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From: gmk@terpsichore.MAE.CWRU.Edu (Geoff Kotzar)
Newsgroups: rec.guns
Subject: Re: Gunshot Residue Forensics (LONG Reply)
Date: 11 Aug 1994 17:56:16 -0400

In article <31jqra$>,
(David W. Taylor) writes:

|> In article <31btlv$> <> writes:
|> #I recall reading that one of the problems with the Vince Foster lab results 
|> #was that his clothes were left unpackaged several days in the lab in a 
|> #ventilated room, and therefor the powder residues found could well have 
|> #been contamination brought in by the room fan. It seems that if people are 
|> #in frequent contact with residues, by cleaning guns, etc. such lab tests 
|> #would not point to anything specific.
|> I also understand , from a source that I believe to at least be knowlegable
|> that some food preservatives and treatments can simulate the powder 
|> residues. IE: German sausage, Salami, Hotdogs(Nitrate compounds).
|> At least this can trigger the portable test the officers use in the
|> spray can. I would assume (Hopefully) that a hard analysis in a lab
|> would not make this mistake.

I have read a number of replies to this posting. I appologize for taking so long
to bring the text in from home and replying, but much of what was said by the
respondents was not correct and needs clarification.

The following is from "Gunshot Injuries" by Vincent J.M. DiMaio from the
Elsevier Series in Practical Aspects of Criminal and Forensic Investigations.
The following is summarized from Chapter 12: Detection of Gunshot Residues pp

"At present, there are three generally accepted methods of analyzing for gunshot
residues: neutron activation analysis, FAAS, and analysis using the scanning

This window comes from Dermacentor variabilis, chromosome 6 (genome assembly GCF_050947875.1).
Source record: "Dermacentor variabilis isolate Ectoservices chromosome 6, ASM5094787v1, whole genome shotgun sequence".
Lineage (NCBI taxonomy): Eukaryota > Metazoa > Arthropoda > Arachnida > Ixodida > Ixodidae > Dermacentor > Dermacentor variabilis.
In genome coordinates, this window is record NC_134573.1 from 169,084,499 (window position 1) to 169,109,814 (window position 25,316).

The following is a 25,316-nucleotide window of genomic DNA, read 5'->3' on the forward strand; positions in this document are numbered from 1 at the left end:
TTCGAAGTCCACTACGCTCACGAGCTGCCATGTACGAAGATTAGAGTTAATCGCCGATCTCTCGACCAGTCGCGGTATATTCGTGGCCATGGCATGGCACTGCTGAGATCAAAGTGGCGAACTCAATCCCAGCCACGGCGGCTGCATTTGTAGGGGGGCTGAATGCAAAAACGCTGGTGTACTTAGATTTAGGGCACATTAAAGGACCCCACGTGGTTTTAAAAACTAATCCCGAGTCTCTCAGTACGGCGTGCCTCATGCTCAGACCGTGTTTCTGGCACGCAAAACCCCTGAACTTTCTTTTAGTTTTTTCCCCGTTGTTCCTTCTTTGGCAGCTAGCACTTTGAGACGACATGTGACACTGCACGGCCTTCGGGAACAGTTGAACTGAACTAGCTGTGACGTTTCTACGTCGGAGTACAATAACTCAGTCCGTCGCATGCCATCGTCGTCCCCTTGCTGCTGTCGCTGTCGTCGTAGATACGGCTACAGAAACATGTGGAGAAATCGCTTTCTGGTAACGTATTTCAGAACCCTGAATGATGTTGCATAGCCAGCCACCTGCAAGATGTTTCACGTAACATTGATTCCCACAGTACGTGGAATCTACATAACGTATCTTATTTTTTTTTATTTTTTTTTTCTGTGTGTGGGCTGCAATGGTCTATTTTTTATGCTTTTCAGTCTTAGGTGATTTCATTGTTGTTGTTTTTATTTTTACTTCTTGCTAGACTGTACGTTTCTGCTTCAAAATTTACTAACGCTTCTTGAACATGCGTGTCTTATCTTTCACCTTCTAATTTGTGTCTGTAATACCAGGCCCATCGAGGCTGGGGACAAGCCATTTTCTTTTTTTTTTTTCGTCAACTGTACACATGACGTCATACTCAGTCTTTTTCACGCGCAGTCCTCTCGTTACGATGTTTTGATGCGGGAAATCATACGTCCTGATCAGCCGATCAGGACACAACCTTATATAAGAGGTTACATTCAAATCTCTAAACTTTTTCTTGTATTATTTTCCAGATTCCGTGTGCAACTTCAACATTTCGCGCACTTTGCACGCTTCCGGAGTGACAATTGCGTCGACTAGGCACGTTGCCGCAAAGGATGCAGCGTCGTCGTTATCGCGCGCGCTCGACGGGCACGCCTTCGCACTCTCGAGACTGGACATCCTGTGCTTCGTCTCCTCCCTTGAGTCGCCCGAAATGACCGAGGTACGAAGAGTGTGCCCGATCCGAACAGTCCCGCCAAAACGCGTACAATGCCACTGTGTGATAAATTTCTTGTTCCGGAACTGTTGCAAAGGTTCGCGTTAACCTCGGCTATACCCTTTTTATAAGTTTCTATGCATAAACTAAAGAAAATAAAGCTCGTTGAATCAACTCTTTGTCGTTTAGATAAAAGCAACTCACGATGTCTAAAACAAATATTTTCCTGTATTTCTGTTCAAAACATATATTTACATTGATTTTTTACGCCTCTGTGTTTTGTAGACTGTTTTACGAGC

electron microscope. All three tests are based on the detection of barium,
antimony and lead originating in primers and deposited on the back on the hand
firing the weapon."

FAAS stands for flameless atomic absorption (spectrum).

The residue is acquired for testing by swabbing the hands with cotton swabs
dipped in 5% nitric or hydrochloric acid. The regions swabbed are generally
from the web between the first and second fingers back to the wrist and over
to the thumb. The four surfaces are the ventral and dorsal surfaces, palm and
back respectively, of the trigger finger and thumb of both hands.

For certain cases of suicide the whole palm or back of the non-gun hand may be
swabbed. This is a function of how the gun was held. Also if the individual was
a shooting victim the disposition of the residue would be, commonly, on the
palms exclusively (from holding the hands out to ward off the threat) unless
the hand(s) were completely engulfed by the muzzleblast. In this case there
might be residue on the backs as well.

"In the author's laboratory, levels of antimony, barium and lead are considered
significant only when they are at or above 35ng for antimony, 150 ng for barium
and 800ng for lead. For a hand washing to be positive for a CENTERFIRE weapon,
all three elements must be present and at least the lead must be elevated.
Marked elevation of barium alone may be due to the presence of soil rich in
barium on the hand."

I emphasized the word CENTERFIRE above because only centerfire primers currently
contain all three metals in their primers. Rimfire primers are a differennt
matter. For example, Remington rimfire priming compound only has lead, CCI and